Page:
The housing crisis, foreclosures, and local tax revenues
James Alm () and
J. Sebastian Leguizamon
Regional Science and Urban Economics, 2018, vol. 70, issue C, 300-311
The housing crisis that began with the “Great Recession” led to a dramatic increase in home foreclosures, and these foreclosures likely had subsequent impacts on local government tax revenues. We investigate the impacts of foreclosures on local government tax revenues, using a reduced form estimation approach that relates changes in foreclosures to changes in local government tax revenues. Unlike most previous work, we focus mainly on the nationwide revenue impacts of new foreclosures, using data across all local governments in the entire United States during the worst years of the Great Recession. We also use an instrumental variable approach that controls for possible endogeneity of foreclosures and housing prices. Overall, we find evidence that the new foreclosures had a direct, negative, but small effect on total tax revenues at the local level, although there is only weak evidence that this impact can be attributed to declines in local property taxes. However, we also find that foreclosures had an indirect and negative impact on local governments via declines in state government funding. We suggest that foreclosures may have affected the real economy, thereby reducing the state government revenues dependent on real economic activity that were used to finance transfers to local governments.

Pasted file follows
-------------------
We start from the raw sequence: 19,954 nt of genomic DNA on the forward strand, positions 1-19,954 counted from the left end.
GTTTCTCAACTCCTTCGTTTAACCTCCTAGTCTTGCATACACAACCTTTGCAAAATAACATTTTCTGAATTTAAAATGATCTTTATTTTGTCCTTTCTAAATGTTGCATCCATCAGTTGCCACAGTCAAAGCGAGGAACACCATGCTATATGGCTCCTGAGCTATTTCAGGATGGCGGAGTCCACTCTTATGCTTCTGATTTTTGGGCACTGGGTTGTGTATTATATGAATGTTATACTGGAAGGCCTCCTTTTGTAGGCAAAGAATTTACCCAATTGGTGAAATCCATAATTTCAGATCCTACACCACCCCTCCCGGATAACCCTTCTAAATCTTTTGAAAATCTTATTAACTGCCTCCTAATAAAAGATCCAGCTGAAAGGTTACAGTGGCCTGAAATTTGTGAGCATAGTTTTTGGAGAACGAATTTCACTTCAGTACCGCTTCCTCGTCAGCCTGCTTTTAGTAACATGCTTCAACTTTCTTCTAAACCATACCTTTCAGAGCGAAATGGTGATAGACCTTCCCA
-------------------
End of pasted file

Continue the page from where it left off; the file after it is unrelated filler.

Keywords: H2; H7; R3; R5; Foreclosures; Property taxation; Local government; Intergovernmental transfers (search for similar items in EconPapers)
References: View references in EconPapers View complete reference list from CitEc
Citations: Track citations by RSS feed
Downloads: (external link)
Full text for ScienceDirect subscribers only
Working Paper: The Housing Crisis, Foreclosures, and Local Tax Revenues (2018)
This item may be available elsewhere in EconPapers: Search for items with the same title.
Export reference: BibTeX
RIS (EndNote, ProCite, RefMan)
Persistent link: https://EconPapers.repec.org/RePEc:eee:regeco:v:70:y:2018:i:c:p:300-311
Access Statistics for this article
Regional Science and Urban Economics is currently edited by D.P McMillen and Y. Zenou
More articles in Regional Science and Urban Economics from Elsevier
Bibliographic data for series maintained by Dana Niculescu ().